Tens of thousands of protesters are taking part in what organisers say could be Hong Kong's largest pro-democracy rally in more than a decade.
The annual rally, marking the day Hong Kong was returned to China in 1997, is to demand full electoral freedom.
It comes after an unofficial referendum on how to choose Hong Kong's next chief executive drew close to 800,000 votes.
China says it will introduce universal suffrage for the 2017 vote - but wants the final say over who can run.
The Hong Kong government said the 10-day referendum had no legal standing
Organisers expect more than half a million people to join the rally from Victoria Park to the city's Central district. Roads around the park were closed off and footage showed key roads jammed with marchers.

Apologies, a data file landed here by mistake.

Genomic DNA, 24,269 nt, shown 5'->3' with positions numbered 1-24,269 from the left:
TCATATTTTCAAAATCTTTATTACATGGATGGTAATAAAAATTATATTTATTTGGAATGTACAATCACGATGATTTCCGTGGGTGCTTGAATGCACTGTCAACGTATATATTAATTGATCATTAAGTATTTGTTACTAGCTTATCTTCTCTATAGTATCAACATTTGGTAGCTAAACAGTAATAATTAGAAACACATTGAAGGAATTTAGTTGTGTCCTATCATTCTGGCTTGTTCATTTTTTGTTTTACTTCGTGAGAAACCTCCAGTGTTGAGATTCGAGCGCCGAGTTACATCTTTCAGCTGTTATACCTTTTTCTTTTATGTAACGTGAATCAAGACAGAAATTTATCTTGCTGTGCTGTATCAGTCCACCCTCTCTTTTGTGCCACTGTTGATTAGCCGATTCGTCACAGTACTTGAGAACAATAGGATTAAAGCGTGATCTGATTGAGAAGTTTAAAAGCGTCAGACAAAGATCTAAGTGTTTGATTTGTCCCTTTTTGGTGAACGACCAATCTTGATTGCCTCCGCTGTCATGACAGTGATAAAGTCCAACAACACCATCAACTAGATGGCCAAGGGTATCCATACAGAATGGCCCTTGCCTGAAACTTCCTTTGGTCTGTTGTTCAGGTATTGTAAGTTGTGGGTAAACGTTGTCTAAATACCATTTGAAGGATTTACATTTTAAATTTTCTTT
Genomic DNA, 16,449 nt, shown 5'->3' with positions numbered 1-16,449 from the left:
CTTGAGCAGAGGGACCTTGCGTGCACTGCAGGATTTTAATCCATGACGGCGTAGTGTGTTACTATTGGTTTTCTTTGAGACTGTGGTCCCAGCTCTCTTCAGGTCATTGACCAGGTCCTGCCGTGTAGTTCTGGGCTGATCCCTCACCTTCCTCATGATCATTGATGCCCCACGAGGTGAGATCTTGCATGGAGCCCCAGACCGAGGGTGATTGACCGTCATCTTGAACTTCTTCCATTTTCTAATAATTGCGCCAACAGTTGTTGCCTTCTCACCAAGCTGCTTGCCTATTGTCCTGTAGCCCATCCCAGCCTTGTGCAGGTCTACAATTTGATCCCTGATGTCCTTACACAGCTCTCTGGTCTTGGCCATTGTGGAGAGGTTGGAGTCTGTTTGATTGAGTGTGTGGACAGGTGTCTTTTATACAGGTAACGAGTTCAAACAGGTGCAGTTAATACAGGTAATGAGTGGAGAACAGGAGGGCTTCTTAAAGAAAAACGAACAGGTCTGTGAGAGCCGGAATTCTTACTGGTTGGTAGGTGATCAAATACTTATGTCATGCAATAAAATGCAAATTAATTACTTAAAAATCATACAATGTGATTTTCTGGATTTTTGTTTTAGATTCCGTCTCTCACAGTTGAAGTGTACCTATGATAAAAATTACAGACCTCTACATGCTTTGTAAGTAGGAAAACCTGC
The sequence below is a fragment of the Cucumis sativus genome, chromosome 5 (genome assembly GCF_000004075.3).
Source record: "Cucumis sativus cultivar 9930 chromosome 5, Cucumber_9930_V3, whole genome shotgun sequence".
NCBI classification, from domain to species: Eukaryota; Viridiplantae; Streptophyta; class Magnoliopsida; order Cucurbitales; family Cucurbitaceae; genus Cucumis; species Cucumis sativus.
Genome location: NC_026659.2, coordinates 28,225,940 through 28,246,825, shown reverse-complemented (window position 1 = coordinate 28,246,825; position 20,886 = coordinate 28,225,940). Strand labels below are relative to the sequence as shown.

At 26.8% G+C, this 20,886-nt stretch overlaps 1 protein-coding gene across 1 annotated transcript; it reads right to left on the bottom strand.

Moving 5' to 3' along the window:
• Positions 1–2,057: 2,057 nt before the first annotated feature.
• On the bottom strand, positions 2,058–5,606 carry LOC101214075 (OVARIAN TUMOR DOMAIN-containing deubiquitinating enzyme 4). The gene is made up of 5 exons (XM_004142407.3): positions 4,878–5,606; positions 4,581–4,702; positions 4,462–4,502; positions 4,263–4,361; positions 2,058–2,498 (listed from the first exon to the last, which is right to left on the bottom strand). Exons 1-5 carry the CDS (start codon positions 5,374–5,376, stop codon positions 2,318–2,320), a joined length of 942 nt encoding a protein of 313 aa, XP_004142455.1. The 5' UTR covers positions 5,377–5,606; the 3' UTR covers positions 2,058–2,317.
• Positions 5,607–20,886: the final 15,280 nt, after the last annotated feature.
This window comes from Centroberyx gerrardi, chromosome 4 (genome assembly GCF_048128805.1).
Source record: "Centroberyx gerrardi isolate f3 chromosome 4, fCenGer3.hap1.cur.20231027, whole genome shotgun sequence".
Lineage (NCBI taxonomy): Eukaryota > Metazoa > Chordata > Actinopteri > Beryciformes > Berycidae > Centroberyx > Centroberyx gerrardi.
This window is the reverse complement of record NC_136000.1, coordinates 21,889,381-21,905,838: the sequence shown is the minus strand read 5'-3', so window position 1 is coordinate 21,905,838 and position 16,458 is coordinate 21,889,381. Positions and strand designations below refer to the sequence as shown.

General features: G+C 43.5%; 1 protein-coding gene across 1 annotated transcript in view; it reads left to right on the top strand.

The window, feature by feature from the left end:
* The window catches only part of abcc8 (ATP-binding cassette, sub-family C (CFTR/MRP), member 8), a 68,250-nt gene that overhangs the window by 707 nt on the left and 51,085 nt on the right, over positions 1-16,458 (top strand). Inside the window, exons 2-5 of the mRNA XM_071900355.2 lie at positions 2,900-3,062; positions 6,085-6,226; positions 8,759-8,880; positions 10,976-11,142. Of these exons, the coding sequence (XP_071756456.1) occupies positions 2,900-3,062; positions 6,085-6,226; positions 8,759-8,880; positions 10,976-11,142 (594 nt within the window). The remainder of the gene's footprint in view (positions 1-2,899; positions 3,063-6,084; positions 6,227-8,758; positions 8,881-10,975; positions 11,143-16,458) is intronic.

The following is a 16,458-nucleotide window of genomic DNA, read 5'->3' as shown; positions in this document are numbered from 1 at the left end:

Several campaign groups have also indicated that they will stage peaceful overnight vigils after the march, which kicked off at 15:00 (07:00 GMT).
"Public sentiment has dropped to the lowest point since 2003," said rally organiser Johnson Yeung. "I believe more people will come out."
The rally in 2003 drew half a million people, who demonstrated against proposed anti-subversion laws which were later scrapped.